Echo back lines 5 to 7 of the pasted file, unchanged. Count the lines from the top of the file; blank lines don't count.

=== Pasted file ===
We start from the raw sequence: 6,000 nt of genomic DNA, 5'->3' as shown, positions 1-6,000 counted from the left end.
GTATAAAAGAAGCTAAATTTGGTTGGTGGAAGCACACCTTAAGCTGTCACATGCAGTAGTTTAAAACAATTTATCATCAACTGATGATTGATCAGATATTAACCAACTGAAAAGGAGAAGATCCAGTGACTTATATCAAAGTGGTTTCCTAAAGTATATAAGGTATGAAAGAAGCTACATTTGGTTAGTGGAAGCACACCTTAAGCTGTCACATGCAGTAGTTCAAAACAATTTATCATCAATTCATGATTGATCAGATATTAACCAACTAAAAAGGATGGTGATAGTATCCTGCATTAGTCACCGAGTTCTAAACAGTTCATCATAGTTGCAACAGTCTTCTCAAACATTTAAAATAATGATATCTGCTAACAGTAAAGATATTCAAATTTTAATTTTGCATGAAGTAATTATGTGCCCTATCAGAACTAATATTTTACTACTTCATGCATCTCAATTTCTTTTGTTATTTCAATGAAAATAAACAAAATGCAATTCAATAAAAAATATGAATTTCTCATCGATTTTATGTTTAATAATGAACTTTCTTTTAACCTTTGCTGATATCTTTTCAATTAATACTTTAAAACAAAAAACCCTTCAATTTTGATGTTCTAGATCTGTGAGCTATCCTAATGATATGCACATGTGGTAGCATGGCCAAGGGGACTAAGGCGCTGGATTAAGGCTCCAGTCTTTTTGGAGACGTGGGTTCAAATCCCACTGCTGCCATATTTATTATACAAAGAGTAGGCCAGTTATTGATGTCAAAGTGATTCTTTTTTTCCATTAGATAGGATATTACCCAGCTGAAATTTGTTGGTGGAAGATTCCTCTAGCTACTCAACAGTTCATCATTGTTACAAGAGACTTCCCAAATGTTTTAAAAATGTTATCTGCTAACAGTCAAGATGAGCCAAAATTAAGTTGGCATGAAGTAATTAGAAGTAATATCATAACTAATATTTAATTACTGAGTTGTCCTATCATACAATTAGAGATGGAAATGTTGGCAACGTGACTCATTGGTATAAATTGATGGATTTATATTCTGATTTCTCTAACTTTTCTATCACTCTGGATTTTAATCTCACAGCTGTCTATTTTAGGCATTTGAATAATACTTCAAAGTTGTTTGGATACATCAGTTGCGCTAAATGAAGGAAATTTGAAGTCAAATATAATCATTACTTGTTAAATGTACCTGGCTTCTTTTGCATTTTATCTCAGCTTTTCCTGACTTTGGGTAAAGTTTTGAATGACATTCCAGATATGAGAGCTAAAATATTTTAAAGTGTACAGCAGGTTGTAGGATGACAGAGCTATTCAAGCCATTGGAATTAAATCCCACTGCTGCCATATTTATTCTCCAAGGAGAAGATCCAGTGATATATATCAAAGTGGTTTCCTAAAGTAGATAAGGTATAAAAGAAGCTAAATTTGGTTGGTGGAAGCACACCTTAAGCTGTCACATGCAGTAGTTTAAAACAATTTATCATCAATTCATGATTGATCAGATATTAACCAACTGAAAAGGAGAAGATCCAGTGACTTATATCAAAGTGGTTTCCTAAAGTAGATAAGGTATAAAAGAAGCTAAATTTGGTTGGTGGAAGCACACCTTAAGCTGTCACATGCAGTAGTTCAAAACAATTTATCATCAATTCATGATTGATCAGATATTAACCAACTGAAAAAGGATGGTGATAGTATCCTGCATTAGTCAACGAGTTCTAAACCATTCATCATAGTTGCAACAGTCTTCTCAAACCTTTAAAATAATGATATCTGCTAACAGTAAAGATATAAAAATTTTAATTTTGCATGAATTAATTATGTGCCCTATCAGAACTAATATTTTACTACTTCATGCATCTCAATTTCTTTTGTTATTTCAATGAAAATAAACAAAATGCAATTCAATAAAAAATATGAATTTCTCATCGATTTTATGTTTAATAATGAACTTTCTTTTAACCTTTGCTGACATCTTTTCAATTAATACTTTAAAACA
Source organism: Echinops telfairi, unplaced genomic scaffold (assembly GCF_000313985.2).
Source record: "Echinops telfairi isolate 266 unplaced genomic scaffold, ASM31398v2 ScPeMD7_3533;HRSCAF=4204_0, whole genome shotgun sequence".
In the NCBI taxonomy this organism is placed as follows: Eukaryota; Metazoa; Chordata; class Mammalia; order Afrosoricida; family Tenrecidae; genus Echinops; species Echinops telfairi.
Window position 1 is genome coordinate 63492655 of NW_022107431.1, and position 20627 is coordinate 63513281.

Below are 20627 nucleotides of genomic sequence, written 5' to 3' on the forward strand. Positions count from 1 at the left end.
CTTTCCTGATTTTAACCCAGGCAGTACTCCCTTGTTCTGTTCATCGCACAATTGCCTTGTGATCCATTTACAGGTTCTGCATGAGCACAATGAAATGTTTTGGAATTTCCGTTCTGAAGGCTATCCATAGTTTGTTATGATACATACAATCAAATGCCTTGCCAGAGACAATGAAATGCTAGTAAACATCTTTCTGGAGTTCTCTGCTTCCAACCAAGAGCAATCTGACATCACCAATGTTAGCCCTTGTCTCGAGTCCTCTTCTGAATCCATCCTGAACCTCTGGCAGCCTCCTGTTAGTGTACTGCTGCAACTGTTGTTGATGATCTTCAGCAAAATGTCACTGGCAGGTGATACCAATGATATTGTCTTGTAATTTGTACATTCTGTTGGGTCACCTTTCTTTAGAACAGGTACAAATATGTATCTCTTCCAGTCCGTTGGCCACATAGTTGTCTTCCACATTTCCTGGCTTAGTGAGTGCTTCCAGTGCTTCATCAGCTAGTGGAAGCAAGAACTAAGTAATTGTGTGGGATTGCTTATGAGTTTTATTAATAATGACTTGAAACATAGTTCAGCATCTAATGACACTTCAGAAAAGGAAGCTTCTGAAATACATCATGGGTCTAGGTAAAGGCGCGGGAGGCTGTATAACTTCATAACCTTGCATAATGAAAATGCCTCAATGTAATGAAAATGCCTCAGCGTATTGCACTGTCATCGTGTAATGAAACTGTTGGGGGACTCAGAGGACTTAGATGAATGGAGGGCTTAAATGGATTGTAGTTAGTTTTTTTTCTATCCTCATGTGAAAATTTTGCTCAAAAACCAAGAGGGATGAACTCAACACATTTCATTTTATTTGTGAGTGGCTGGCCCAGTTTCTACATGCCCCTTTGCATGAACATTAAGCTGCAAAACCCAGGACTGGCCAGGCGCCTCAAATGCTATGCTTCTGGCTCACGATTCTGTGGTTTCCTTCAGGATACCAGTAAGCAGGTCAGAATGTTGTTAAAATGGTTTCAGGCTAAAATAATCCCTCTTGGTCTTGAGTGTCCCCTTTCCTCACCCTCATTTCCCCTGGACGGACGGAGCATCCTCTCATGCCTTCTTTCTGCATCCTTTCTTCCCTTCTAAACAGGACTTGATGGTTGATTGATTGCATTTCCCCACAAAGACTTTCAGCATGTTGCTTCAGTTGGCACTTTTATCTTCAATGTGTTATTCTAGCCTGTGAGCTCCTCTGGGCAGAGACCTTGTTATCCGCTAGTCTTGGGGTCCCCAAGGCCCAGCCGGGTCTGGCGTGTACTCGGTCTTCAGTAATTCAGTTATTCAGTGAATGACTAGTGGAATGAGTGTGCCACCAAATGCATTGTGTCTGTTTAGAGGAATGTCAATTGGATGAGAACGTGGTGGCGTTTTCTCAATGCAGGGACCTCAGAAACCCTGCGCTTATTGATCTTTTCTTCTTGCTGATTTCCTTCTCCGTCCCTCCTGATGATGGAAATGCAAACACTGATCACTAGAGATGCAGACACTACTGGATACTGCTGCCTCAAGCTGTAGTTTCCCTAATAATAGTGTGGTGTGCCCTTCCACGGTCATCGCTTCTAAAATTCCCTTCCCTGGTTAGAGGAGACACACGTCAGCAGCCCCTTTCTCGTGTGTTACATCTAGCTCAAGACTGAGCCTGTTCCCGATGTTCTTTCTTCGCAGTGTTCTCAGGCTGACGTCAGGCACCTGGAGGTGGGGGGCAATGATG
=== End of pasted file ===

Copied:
In the NCBI taxonomy this organism is placed as follows: Eukaryota; Metazoa; Chordata; class Mammalia; order Afrosoricida; family Tenrecidae; genus Echinops; species Echinops telfairi.
Window position 1 is genome coordinate 63492655 of NW_022107431.1, and position 20627 is coordinate 63513281.

Below are 20627 nucleotides of genomic sequence, written 5' to 3' on the forward strand. Positions count from 1 at the left end.